Diversity and the UK’s media industry will be the subject of a new journal.
‘Reprezentology - the Journal for Media and Diversity’, is a collaboration between Cardiff University and Birmingham City University and examines how the media represents the population it serves. It is the first publication of its kind to bring together academia and media practitioners for a mix of research and written articles, which will tackle subjects spanning all protected characteristics including race, gender, sexuality, class and disability, as well as the intersections between them.
The first edition features articles from leading figures in the fight for better representation, including Professor David Olusoga, Dr Sir Lenny Henry, Charlene White and the late Stuart Hall - renowned as one of the founding figures of British Cultural Studies.
Dr David Dunkley Gyimah, based at Cardiff University’s School of Journalism, Media and Culture, said: “I’m deeply proud of what we’ve achieved in launching this journal, whose aim is to bring greater focus on diversity and inclusion. I’m equally happy about the co-creative spirit in which two universities: Cardiff and Birmingham City University and its Sir Lenny Henry Centre for Media and Diversity have approached this challenge. My thanks to the Vice-Chancellor, Professor Colin Riordan, Professor Stuart Allan, Thomas Hay and Michelle Alexis from Cardiff’s side, and Professor Diane Kemp and Professor Marcus Ryder and the editorial team.’
Reprezentology was founded following talks between academics at Cardiff University’s School of Journalism, Media and Culture and Birmingham City University’s Sir Lenny Henry Centre for Media Diversity.
Articles featured in the first edition include:
- Sir Lenny Henry and Professor David Olusoga discussing media diversity, institutional memory and racism in the UK television industry;
- Charlene White on bringing together current affairs and children’s broadcasting for her show IRL with Team Charlene;
- Dr Peter Block and Emma Butt outlining their research on the systemic lack of diversity in broadcast regulation and post-production sound teams;
- Dr David Dunkley Gyimah writes about the power of archive.
Other articles focus on freelancing, political journalism, Professor Stuart Hall’s republished television essay on race on the BBC, work cultural depictions of disability and women’s initiatives at the Financial Times. There will also be book reviews and media recommendations from Marverine Duffy.
The journal is edited by K Biswas, a critic who has written for a number of publications including the New York Times, New Statesman, The Nation, and the Times Literary Supplement. He is also the founder of The Race Beat, a new network for journalists of colour working in the UK.
K Biswas said: “It is an honour to edit the first edition of this vital publication, which includes contributions from media heavyweights and brings to light important facts and experiences around diversity in the UK.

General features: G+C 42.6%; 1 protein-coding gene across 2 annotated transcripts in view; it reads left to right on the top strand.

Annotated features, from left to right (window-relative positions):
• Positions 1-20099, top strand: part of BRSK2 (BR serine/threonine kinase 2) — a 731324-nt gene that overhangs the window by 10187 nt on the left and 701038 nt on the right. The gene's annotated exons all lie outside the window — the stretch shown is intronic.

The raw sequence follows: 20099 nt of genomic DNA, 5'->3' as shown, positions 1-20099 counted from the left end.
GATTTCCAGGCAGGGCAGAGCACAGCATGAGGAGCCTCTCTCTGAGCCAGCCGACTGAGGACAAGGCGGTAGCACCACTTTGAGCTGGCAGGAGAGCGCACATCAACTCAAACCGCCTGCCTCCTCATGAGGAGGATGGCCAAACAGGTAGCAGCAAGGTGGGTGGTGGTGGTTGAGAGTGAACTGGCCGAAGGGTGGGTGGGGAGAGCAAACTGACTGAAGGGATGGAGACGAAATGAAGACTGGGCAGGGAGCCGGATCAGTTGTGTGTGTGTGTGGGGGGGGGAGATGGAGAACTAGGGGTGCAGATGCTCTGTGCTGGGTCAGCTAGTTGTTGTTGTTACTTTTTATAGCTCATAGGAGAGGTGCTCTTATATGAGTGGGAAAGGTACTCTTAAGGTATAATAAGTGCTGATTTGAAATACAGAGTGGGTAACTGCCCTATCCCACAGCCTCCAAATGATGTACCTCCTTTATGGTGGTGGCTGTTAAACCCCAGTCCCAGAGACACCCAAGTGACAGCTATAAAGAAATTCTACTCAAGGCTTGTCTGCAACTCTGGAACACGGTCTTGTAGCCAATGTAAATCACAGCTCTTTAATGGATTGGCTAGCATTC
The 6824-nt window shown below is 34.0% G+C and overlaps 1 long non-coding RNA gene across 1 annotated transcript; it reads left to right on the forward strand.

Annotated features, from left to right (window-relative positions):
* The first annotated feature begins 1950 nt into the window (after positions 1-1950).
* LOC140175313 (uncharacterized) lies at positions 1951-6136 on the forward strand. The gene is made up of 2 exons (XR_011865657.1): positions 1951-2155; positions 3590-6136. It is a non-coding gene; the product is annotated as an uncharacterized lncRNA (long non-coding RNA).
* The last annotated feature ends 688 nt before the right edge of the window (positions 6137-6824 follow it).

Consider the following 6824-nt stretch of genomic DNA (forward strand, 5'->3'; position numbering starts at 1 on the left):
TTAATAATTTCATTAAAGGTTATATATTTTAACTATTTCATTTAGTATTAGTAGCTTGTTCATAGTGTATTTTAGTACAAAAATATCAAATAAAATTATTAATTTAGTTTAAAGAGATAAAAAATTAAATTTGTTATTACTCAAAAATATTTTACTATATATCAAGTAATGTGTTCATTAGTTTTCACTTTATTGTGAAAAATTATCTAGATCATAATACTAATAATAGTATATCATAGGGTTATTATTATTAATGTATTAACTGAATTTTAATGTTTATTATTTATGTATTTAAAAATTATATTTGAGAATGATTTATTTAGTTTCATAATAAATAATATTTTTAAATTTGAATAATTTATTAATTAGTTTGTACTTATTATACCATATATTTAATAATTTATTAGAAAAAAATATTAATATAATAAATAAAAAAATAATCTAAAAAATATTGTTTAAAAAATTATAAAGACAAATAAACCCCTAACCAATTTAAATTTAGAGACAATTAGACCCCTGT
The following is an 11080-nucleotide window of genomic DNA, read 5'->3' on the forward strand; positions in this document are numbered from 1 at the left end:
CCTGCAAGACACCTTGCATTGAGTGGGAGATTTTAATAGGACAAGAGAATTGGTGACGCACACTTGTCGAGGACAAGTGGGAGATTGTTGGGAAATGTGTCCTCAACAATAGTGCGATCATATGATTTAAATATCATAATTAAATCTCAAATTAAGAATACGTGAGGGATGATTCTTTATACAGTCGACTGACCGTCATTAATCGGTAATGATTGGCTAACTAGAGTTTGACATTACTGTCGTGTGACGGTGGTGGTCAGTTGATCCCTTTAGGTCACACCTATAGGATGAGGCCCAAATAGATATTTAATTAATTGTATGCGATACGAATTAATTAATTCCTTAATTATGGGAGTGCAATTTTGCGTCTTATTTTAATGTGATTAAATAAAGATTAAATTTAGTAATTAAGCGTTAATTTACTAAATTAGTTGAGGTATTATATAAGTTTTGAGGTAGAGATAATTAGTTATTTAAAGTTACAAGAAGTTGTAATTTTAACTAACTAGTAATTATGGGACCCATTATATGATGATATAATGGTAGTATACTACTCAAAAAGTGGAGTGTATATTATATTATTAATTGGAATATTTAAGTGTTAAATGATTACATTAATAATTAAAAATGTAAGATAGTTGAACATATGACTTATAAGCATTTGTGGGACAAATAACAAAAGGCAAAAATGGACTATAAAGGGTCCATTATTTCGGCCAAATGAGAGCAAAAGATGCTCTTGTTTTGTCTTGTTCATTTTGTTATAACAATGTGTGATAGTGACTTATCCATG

“We want Reprezentology to feel different to other publications, straddling the line between the academy and those at the heart of the British media.’
Professor Colin Riordan, Vice-Chancellor at Cardiff University, said: “As is the case in many areas of society, the mainstream media often inadequately represent the diversity of the society they purport to reflect.
“Power structures, financial models and appointments to influential management and editorial positions all can and do militate against a representative media industry. Reprezentology aims to do something about that.
“This is a ground-breaking project that will celebrate and enrich the cultural industry as a whole, and will give a broader-based platform to a wider range of voices and views than we have seen up to now. In this way Reprezentology addresses a problem that affects not only the media, but all of us, at a time when change is urgently needed.’
Professor Philip Plowden, Vice-Chancellor at Birmingham City University, said: “Birmingham City University is committed to equality, diversity and inclusion, and we are delighted to be working with our wonderful Chancellor Sir Lenny Henry, and our friends at Cardiff University in launching Reprezentology. This year has taught us a lot, not least that achieving and celebrating racial equality is long overdue.
“Written in plain language, and free to download, we want to open up this conversation to those who are best placed to inform real change. Universities are a vehicle to enable transformation, and as such, it is our duty and our passion to actively promote social progress through learning, research, innovation and collaboration.’
Published twice a year, the journal will be available to view here: www.bcu.ac.uk/reprezentology-journal